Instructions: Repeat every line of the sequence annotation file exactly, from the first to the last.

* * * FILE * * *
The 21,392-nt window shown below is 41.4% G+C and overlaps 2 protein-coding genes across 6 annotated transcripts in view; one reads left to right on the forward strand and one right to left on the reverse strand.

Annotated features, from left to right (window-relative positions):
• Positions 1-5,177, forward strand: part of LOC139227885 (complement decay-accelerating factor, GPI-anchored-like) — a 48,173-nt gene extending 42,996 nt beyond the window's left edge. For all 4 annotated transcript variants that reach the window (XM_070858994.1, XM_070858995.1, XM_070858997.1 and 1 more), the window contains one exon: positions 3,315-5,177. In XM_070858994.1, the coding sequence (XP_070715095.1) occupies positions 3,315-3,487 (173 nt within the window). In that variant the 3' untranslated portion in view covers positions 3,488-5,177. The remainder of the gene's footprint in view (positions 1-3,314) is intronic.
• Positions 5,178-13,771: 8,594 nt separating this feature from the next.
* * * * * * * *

The 21,392-nt window shown below is 41.4% G+C and overlaps 2 protein-coding genes across 6 annotated transcripts in view; one reads left to right on the forward strand and one right to left on the reverse strand.

Annotated features, from left to right (window-relative positions):
• Positions 1-5,177, forward strand: part of LOC139227885 (complement decay-accelerating factor, GPI-anchored-like) — a 48,173-nt gene extending 42,996 nt beyond the window's left edge. For all 4 annotated transcript variants that reach the window (XM_070858994.1, XM_070858995.1, XM_070858997.1 and 1 more), the window contains one exon: positions 3,315-5,177. In XM_070858994.1, the coding sequence (XP_070715095.1) occupies positions 3,315-3,487 (173 nt within the window). In that variant the 3' untranslated portion in view covers positions 3,488-5,177. The remainder of the gene's footprint in view (positions 1-3,314) is intronic.
• Positions 5,178-13,771: 8,594 nt separating this feature from the next.